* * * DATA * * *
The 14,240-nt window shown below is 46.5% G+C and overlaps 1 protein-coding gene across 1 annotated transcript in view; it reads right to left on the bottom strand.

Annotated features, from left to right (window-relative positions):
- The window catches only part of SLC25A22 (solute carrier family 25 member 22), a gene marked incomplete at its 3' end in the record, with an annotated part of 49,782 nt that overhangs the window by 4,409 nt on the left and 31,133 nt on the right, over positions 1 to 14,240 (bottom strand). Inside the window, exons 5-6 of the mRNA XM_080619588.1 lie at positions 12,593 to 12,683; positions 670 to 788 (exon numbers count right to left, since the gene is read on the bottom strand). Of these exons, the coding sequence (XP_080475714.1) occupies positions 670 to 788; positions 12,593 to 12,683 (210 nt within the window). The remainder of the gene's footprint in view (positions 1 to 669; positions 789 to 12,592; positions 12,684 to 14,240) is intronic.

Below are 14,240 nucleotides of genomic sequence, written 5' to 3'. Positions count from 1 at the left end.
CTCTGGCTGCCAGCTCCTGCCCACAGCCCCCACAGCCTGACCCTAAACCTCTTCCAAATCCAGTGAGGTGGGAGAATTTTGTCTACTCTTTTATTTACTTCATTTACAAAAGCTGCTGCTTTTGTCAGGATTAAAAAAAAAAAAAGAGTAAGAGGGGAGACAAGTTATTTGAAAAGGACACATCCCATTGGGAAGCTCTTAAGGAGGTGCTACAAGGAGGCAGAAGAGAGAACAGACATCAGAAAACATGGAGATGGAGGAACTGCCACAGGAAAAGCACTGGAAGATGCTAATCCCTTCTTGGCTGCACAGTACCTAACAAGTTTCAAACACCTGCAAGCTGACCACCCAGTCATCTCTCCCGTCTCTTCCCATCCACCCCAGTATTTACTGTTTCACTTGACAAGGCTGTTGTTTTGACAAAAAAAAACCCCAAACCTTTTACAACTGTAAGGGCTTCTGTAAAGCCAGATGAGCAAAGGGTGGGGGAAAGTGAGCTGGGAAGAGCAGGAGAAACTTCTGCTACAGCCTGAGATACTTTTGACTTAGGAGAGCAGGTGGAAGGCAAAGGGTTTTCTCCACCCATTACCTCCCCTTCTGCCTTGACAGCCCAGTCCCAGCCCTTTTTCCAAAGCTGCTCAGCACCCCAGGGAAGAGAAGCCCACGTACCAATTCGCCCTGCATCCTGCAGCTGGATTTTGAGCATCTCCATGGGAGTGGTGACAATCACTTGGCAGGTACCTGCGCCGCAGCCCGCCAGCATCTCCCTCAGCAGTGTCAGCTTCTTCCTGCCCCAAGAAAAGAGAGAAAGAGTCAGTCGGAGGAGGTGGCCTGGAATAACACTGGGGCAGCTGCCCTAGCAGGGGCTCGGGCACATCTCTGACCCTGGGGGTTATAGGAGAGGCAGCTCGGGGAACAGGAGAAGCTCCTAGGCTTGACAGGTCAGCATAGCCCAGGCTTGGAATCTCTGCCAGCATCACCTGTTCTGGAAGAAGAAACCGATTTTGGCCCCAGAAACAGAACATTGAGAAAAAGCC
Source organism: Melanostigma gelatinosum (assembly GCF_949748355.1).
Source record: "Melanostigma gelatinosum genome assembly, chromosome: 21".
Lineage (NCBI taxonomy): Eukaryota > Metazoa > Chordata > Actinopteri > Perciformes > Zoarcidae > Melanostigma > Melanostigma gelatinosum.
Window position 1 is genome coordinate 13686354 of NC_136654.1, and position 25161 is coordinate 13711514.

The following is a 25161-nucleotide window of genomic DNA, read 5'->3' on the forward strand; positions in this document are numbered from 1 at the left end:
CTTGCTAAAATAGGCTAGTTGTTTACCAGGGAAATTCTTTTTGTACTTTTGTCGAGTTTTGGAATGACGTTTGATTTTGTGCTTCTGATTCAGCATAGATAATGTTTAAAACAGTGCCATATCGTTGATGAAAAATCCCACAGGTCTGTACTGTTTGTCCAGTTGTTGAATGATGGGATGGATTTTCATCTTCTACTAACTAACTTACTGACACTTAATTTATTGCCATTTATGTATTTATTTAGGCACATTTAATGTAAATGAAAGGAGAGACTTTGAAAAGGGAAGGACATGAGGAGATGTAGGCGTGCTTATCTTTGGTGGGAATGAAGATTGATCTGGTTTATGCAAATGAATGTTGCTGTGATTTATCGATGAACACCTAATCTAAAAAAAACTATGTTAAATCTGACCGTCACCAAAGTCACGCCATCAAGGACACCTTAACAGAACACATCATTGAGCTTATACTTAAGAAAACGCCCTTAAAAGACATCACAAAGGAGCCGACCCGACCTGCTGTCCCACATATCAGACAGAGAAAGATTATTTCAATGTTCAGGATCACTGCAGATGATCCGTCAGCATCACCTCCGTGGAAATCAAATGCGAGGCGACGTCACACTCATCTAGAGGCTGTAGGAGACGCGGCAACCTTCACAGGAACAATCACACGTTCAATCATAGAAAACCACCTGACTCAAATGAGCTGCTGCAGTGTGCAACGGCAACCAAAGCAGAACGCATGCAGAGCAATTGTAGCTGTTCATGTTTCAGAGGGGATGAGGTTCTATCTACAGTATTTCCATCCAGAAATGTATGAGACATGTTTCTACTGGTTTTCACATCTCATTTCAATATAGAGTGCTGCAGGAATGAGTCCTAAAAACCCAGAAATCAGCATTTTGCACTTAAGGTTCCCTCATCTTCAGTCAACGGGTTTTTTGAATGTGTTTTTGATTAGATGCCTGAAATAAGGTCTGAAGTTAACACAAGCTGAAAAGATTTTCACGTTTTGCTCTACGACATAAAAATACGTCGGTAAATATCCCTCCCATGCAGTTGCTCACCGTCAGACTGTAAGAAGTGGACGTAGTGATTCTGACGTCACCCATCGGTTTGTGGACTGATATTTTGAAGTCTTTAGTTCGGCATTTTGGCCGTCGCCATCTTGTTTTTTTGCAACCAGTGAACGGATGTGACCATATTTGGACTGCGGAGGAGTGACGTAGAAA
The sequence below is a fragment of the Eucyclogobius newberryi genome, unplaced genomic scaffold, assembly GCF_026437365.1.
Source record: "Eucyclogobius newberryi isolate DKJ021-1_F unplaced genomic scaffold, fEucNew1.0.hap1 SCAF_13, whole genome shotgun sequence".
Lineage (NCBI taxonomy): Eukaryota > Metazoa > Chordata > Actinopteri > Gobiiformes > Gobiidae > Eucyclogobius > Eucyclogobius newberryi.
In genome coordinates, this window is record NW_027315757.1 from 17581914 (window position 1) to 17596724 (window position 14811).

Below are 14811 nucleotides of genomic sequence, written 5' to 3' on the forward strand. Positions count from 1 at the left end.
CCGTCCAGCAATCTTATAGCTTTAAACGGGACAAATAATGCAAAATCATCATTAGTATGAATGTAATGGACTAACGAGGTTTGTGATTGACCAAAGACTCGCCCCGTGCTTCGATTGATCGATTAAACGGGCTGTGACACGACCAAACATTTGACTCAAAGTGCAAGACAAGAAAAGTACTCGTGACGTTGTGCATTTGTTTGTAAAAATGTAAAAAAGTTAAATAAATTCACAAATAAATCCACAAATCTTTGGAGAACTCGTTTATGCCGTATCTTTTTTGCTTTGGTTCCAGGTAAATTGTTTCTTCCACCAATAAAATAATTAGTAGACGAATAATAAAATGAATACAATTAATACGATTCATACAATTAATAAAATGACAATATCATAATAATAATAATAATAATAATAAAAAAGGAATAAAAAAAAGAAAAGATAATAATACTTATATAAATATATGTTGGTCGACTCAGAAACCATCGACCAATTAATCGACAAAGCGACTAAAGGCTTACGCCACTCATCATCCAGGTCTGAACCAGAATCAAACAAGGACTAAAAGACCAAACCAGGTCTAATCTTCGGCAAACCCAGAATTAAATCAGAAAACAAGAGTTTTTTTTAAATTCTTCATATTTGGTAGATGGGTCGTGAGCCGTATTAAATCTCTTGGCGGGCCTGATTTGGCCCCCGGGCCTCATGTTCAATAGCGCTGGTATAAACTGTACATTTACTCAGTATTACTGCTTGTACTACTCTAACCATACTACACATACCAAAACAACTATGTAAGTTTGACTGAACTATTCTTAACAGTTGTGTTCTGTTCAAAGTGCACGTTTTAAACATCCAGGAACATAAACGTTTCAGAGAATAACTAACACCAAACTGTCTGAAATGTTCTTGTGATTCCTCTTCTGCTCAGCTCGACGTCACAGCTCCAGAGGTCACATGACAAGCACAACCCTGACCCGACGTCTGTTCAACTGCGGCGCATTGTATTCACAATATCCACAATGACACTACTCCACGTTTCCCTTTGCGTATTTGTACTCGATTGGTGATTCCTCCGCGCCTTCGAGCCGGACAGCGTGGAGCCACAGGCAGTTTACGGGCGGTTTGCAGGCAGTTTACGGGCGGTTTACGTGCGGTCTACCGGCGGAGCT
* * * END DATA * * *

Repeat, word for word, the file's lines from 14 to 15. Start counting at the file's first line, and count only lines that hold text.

Lineage (NCBI taxonomy): Eukaryota > Metazoa > Chordata > Actinopteri > Gobiiformes > Gobiidae > Eucyclogobius > Eucyclogobius newberryi.
In genome coordinates, this window is record NW_027315757.1 from 17581914 (window position 1) to 17596724 (window position 14811).